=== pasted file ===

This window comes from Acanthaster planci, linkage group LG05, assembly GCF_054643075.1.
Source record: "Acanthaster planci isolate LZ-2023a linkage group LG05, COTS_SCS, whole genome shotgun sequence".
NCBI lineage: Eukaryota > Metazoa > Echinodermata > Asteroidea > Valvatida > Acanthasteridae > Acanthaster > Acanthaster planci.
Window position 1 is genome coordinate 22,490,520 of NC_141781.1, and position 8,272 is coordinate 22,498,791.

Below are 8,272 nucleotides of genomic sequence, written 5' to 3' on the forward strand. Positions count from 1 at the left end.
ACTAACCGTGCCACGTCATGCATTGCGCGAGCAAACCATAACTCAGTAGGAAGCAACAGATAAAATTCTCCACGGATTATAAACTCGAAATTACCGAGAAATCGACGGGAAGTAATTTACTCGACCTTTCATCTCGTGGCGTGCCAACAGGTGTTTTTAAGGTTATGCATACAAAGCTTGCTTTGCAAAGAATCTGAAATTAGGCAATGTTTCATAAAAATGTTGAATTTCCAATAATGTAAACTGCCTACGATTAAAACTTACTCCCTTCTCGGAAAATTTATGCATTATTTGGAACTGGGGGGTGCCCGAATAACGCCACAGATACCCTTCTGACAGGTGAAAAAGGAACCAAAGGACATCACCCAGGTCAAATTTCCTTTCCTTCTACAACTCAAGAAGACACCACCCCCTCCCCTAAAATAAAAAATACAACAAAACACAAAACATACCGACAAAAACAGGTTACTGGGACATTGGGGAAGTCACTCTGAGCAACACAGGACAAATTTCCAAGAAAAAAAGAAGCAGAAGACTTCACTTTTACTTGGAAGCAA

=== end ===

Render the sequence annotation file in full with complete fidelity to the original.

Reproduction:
This window comes from Acanthaster planci, linkage group LG05, assembly GCF_054643075.1.
Source record: "Acanthaster planci isolate LZ-2023a linkage group LG05, COTS_SCS, whole genome shotgun sequence".
NCBI lineage: Eukaryota > Metazoa > Echinodermata > Asteroidea > Valvatida > Acanthasteridae > Acanthaster > Acanthaster planci.
Window position 1 is genome coordinate 22,490,520 of NC_141781.1, and position 8,272 is coordinate 22,498,791.

Below are 8,272 nucleotides of genomic sequence, written 5' to 3' on the forward strand. Positions count from 1 at the left end.
ACTAACCGTGCCACGTCATGCATTGCGCGAGCAAACCATAACTCAGTAGGAAGCAACAGATAAAATTCTCCACGGATTATAAACTCGAAATTACCGAGAAATCGACGGGAAGTAATTTACTCGACCTTTCATCTCGTGGCGTGCCAACAGGTGTTTTTAAGGTTATGCATACAAAGCTTGCTTTGCAAAGAATCTGAAATTAGGCAATGTTTCATAAAAATGTTGAATTTCCAATAATGTAAACTGCCTACGATTAAAACTTACTCCCTTCTCGGAAAATTTATGCATTATTTGGAACTGGGGGGTGCCCGAATAACGCCACAGATACCCTTCTGACAGGTGAAAAAGGAACCAAAGGACATCACCCAGGTCAAATTTCCTTTCCTTCTACAACTCAAGAAGACACCACCCCCTCCCCTAAAATAAAAAATACAACAAAACACAAAACATACCGACAAAAACAGGTTACTGGGACATTGGGGAAGTCACTCTGAGCAACACAGGACAAATTTCCAAGAAAAAAAGAAGCAGAAGACTTCACTTTTACTTGGAAGCAA